Soaps and Skin Health: Bars vs. Liquid vs. Foam
Our skin needs to stay clean for us to stay healthy. But the soap we use both on our hands or in the shower can exacerbate skin conditions and skin sensitivities if we’re not careful.
No one soap is the best, and what works for one person’s skin may not be right for yours. With that in mind, here are some tips on choosing the right soap for you.
As far as reducing the spread of Covid and other germs, washing your hands for 20 seconds with bar, liquid, or foam soap will generally do the job. However, foam soaps are the least effective in reducing bacterial load on your skin, precisely because foam soap contains less actual soap per pump than liquid soap. When volunteers washed with foam soap, the average bacterial colony count on each hand went from 3.6 to 2.6. With liquid soap, the colony count went from 3.8 to 1.2 – according to a report from the American Journal of Infection Control.
Another possible weakness of foam soap’s cleaning power is that it comes out of the pump as a lather. This means you don’t have to rub your hands together as long to create that “feel good” lather. That might lessen handwashing time and reduce the friction that bar soap and liquid soap need to produce lather.
Sulfates and Suds
Lather is a tricky issue. We love it and it feels good, but the chemicals that make soap sudsier can actually be irritants. The main additive that increases lather is sodium lauryl sulfate, which is a common eczema trigger. Sulfates can irritate skin, eyes, and lungs, so read labels and try to avoid them. Sulfate-free soaps may not lather as well, but the cleaning power should still be there.
Sulfates can also clog pores and exacerbate acne. Unfortunately, most liquid and foaming soap do contain sulfates. If you determine your skin is sensitive to sulfates, or that it’s an acne trigger for you, you’ll find more sulfate-free options in a solid bar or oil-based soaps and shampoos.
Soaps Can Be Drying
Liquid soap is often better for dry skin, as it usually contains moisturizers. Soaps also have varying pH levels. Bar soaps having a higher pH than most liquid soap, so are more drying. Lower pH values are less drying, plus soaps that have a lower pH will feel gentler on your skin. Skin itself has a pH value of 5.5, so look for soaps that are pH balanced.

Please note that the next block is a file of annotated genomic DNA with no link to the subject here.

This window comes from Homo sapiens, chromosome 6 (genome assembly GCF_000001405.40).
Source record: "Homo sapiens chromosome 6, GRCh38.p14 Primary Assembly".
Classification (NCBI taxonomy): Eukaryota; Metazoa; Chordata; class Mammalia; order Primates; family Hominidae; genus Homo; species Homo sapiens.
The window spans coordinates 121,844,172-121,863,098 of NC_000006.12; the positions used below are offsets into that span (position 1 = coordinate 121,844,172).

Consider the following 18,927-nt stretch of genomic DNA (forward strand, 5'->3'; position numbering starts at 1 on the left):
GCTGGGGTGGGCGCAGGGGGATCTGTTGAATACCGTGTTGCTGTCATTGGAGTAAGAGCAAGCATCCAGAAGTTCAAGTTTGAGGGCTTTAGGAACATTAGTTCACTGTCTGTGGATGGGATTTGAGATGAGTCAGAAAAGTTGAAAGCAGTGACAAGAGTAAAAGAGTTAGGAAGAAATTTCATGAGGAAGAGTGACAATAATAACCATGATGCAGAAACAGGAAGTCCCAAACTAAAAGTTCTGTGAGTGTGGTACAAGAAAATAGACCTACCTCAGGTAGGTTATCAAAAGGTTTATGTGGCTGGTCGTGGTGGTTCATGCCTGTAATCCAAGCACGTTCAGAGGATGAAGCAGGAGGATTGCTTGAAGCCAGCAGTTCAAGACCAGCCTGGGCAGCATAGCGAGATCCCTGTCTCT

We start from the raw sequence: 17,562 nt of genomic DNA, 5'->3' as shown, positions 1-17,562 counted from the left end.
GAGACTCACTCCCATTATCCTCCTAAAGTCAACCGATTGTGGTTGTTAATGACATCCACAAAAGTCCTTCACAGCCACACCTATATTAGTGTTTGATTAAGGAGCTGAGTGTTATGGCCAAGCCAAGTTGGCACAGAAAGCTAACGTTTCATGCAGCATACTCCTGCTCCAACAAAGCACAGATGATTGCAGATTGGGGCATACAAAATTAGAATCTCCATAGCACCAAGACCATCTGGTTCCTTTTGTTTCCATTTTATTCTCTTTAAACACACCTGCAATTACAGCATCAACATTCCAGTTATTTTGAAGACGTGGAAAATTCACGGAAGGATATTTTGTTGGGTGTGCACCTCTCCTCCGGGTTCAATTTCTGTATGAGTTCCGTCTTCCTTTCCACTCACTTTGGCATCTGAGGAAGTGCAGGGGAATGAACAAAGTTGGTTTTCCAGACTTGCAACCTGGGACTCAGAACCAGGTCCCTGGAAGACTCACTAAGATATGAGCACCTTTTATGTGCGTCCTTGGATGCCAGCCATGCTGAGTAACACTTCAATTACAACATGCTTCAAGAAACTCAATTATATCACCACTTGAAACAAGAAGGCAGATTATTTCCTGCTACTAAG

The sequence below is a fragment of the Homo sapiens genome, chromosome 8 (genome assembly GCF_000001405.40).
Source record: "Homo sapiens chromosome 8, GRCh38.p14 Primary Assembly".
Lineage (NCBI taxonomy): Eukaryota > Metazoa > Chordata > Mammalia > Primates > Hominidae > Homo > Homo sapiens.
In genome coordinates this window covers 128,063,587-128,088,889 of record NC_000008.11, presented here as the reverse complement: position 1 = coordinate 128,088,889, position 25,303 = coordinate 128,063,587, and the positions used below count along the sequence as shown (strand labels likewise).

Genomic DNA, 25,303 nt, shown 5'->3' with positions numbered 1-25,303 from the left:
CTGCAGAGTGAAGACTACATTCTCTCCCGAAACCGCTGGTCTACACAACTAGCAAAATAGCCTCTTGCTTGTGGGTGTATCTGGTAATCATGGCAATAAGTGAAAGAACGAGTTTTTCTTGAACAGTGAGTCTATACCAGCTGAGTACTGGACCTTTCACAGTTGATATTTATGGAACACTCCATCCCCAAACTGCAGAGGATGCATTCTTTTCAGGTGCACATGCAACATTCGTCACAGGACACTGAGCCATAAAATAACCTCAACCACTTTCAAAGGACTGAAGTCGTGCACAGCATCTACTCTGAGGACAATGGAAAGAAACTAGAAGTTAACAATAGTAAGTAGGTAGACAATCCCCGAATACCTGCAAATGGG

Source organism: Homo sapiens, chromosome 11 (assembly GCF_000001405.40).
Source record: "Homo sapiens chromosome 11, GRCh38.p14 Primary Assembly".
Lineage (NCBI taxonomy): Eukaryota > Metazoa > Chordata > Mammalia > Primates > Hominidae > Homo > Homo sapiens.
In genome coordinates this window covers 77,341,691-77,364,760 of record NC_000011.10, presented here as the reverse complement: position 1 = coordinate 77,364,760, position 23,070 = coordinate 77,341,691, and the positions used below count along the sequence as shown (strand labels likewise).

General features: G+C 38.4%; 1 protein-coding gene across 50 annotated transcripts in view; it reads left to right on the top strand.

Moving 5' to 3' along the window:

Foaming soaps can contain alcohol, which is a drying agent. Alcohol strips your skin of its protective layer of natural oils and fats. It’s also why, if dry skin or eczema poses a problem for you, you’ll want to avoid hand sanitizers, as sanitizers are made mostly of alcohol. Of course, use whatever you must if you are out in public and need to stay virus and germ-free, but follow up with a moisturizer as soon as you can.
With eczema you’ll want to be sure whatever soap you choose contains a gentle moisturizer made for sensitive skin. Look for soaps with a glycerin, oatmeal, or coconut oil base for natural moisture.
Read the Labels – Simple is Best
Always treat what goes on your skin the same way you treat what you put in your body. Toxic chemicals can be absorbed through your skin, and those in soap products are no exception. Whether its bar soap, liquid or foam soap, if you have eczema, TSW, or psoriasis, you’ll want to choose soaps that are:
- fragrance and dye-free
- free of sulfates, especially sodium lauryl sulfate
- free of petroleum products
Also, avoid soaps labeled “anti-bacterial” or “deodorant” as they contain chemicals that can irritate your skin. Research shows that anti-bacterial soaps are no more effective at killing germs on your skin than regular soap.
Easy Does It!
Like any personal care product or cosmetic, before dousing your whole body with your new soap, or even washing your hands, do a patch test to see if your skin is sensitive to the new product. Rub just a small bit on your forearm or place where you skin is not currently flaring up. Wait a few hours and see if there is any redness or rash or unusual sensation that might signal a sensitivity. Stop using any product immediately if you suspect it may be irritating your skin.
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About the Author
Olivia Hsu Friedman, LAc, Dipl.OM, DACM, Cert. TCMDerm, is the owner of Amethyst Holistic Skin Solutions and treats Acne, Eczema, Psoriasis, and TSW. Olivia treats patients via video conferencing using only herbal medicine. Olivia is Chair of the Board of Directors of the American Society of Acupuncturists, serves on the Advisory Board of LearnSkin, and is a faculty member of the Chicago Integrative Eczema Group sponsored by the National Eczema Association.